Vjeran Pavlakovic is an assistant professor in the Department of Cultural Studies at the University of Rijeka, Croatia. He has published articles on the politics of memory, World War Two commemorations, war criminals and war crime tribunals, and democratization in Croatia, and co-edited the book Serbia since 1989: Politics and Society under Milosevic and After (2005), published by the University of Washington Press. in History in 2005 from the University of Washington.In Croatia, the legacy of World War Two had two significant consequences for the course of events following the collapse of communism and the Croatian War for Independence (referred to in Croatia as the Homeland War, or , 1991-1995).Both related to the thawing of collective memories, long repressed by the communist regime, of those associated with the Ustase and other opponents of the Partisans.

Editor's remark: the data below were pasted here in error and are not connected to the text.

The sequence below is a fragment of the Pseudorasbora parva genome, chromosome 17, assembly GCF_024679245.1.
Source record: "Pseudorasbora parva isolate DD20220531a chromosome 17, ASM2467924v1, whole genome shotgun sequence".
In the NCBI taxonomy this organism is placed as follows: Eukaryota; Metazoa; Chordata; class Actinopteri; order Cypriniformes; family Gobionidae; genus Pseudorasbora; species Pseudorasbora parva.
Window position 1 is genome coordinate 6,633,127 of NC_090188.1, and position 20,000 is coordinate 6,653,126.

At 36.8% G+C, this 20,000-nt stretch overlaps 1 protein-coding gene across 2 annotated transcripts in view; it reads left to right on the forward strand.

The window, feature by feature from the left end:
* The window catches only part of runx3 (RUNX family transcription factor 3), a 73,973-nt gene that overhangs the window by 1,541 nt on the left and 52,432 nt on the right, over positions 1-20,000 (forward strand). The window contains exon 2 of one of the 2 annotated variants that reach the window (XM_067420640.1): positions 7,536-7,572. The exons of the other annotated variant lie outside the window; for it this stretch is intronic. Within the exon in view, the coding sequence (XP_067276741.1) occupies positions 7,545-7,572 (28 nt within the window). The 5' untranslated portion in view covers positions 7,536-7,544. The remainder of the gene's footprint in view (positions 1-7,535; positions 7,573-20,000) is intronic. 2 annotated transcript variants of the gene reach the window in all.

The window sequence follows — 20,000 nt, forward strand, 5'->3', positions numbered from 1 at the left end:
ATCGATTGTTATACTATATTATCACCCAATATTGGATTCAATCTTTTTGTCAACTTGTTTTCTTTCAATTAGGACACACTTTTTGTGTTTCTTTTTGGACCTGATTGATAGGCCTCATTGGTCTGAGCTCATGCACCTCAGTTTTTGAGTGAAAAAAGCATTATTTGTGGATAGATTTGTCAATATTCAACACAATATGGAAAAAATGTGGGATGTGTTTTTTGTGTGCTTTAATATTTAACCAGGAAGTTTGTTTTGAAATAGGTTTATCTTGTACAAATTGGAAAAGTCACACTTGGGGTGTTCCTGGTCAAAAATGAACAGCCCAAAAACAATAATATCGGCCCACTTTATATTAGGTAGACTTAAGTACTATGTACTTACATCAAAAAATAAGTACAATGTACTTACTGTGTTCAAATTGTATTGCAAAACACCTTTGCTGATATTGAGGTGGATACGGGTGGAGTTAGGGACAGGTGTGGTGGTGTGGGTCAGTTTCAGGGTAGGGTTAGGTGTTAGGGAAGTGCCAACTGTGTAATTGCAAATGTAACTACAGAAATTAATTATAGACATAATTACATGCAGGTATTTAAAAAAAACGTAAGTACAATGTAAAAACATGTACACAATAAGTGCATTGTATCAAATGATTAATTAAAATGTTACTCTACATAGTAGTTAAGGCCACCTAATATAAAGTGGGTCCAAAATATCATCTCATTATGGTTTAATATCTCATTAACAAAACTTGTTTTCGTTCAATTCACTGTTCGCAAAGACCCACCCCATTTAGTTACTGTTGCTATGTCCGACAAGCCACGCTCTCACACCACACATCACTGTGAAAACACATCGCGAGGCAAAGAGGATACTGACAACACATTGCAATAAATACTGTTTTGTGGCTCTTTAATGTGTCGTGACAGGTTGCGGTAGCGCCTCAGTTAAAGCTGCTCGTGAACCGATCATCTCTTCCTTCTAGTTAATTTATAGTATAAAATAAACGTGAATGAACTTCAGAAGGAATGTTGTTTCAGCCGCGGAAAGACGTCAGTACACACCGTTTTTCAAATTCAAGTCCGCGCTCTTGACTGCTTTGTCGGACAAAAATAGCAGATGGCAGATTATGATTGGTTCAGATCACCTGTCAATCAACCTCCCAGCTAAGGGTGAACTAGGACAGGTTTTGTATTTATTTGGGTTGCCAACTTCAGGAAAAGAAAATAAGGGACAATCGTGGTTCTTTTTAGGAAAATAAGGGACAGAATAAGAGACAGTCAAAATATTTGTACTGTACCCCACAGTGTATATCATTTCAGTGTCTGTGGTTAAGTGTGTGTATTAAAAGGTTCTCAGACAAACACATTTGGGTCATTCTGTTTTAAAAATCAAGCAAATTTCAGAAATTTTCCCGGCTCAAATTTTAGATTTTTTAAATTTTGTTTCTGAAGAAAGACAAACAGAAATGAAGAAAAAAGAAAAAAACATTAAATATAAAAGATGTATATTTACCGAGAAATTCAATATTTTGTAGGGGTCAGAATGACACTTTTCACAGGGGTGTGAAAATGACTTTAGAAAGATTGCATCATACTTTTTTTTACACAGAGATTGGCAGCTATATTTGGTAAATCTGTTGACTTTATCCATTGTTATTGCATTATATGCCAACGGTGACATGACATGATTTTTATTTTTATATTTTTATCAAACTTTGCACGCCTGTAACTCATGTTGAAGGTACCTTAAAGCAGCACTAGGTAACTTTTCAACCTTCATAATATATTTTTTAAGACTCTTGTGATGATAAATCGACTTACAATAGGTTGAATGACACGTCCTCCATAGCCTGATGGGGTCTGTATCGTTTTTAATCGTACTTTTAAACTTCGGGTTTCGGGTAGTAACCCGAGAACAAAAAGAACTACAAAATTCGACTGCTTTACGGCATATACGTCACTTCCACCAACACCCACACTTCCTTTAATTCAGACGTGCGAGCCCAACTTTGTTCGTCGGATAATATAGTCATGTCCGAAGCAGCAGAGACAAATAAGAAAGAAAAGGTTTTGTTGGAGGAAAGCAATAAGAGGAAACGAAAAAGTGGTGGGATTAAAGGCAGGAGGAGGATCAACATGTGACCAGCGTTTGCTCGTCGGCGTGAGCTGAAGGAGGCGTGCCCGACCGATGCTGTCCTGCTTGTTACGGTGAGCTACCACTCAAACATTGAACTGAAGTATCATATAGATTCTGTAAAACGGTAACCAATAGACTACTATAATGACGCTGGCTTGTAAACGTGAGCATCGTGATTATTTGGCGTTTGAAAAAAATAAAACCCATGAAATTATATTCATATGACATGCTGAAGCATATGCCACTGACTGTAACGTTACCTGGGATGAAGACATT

Narratives of the 1990s conflict are often woven into the World War Two commemorations. Two recent books on Bleiburg with diametrically opposite...Politicians, certain institutions (the Catholic Church, veterans’ organization), and the media play a considerably more vocal role in creating a Bleiburg narrative for consumption in the public sphere than scholars, who merely have a supporting part.First of all, the new government of President Franjo Tudjman sought a “national reconciliation” between the antifascist (communist-led Partisan movement) and pro-fascist (Ustasa movement) factions of the Croatian national corpus.In practice, this meant the rehabilitation of the Independent State of Croatia (NDH - , the state founded by the Ustase in 1941) and demonization of Tito’s Partisans and antifascists in general.